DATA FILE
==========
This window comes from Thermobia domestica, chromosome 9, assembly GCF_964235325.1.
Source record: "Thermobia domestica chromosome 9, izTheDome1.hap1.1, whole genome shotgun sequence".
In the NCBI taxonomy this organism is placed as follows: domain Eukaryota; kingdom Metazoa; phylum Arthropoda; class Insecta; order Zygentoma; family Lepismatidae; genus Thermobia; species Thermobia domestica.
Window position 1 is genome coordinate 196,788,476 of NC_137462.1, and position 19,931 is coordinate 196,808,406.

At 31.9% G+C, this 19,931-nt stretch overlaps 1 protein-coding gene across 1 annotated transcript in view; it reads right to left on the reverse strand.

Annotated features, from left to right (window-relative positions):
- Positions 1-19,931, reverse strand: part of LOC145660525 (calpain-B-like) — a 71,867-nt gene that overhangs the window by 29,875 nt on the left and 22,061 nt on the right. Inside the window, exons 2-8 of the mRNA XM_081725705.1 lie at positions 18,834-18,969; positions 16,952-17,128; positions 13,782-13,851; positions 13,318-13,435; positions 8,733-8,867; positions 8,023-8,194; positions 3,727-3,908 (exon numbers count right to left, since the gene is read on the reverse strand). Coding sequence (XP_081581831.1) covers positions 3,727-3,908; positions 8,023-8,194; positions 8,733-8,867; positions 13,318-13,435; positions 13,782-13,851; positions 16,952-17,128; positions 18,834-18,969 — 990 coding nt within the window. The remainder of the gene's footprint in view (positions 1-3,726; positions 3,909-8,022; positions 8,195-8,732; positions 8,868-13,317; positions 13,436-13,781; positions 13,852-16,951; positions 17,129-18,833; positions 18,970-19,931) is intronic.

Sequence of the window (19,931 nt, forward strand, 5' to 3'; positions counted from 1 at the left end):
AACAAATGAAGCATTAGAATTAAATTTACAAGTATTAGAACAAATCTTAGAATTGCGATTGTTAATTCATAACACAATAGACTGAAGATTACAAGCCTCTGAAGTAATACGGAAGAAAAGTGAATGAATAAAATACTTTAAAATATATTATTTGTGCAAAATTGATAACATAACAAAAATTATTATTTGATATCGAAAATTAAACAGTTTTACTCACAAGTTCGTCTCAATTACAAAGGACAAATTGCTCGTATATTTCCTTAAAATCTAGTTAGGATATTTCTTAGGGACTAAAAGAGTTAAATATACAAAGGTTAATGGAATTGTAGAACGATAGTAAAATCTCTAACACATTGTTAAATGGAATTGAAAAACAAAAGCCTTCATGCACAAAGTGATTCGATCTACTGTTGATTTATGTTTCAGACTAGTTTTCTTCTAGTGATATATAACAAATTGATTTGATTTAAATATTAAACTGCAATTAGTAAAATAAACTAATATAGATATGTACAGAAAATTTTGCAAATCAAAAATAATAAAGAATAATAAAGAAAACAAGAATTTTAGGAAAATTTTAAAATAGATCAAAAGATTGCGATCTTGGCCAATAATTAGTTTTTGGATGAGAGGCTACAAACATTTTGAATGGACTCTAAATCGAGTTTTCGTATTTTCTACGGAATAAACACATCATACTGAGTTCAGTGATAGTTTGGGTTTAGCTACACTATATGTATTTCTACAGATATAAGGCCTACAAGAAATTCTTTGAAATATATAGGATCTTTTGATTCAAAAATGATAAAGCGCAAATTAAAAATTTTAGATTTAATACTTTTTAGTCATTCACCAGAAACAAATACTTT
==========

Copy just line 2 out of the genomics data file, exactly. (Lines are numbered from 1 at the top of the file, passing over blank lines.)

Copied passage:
Source record: "Thermobia domestica chromosome 9, izTheDome1.hap1.1, whole genome shotgun sequence".